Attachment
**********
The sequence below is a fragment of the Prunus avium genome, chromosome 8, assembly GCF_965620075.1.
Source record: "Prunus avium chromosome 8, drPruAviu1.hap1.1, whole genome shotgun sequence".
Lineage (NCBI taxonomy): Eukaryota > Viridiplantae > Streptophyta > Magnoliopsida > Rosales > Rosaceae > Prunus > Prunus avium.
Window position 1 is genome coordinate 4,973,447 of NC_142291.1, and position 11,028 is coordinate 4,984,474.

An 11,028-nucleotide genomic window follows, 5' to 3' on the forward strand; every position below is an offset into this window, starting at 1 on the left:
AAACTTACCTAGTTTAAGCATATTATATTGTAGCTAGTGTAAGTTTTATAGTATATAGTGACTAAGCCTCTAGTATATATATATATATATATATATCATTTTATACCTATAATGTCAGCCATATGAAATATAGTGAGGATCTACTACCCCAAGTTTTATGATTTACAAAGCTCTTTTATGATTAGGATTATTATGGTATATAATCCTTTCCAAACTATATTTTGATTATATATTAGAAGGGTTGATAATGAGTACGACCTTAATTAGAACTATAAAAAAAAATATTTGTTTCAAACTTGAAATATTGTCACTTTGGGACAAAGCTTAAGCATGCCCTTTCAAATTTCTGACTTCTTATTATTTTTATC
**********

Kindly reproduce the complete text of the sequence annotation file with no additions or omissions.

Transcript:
The sequence below is a fragment of the Prunus avium genome, chromosome 8, assembly GCF_965620075.1.
Source record: "Prunus avium chromosome 8, drPruAviu1.hap1.1, whole genome shotgun sequence".
Lineage (NCBI taxonomy): Eukaryota > Viridiplantae > Streptophyta > Magnoliopsida > Rosales > Rosaceae > Prunus > Prunus avium.
Window position 1 is genome coordinate 4,973,447 of NC_142291.1, and position 11,028 is coordinate 4,984,474.

An 11,028-nucleotide genomic window follows, 5' to 3' on the forward strand; every position below is an offset into this window, starting at 1 on the left:
AAACTTACCTAGTTTAAGCATATTATATTGTAGCTAGTGTAAGTTTTATAGTATATAGTGACTAAGCCTCTAGTATATATATATATATATATATATCATTTTATACCTATAATGTCAGCCATATGAAATATAGTGAGGATCTACTACCCCAAGTTTTATGATTTACAAAGCTCTTTTATGATTAGGATTATTATGGTATATAATCCTTTCCAAACTATATTTTGATTATATATTAGAAGGGTTGATAATGAGTACGACCTTAATTAGAACTATAAAAAAAAATATTTGTTTCAAACTTGAAATATTGTCACTTTGGGACAAAGCTTAAGCATGCCCTTTCAAATTTCTGACTTCTTATTATTTTTATC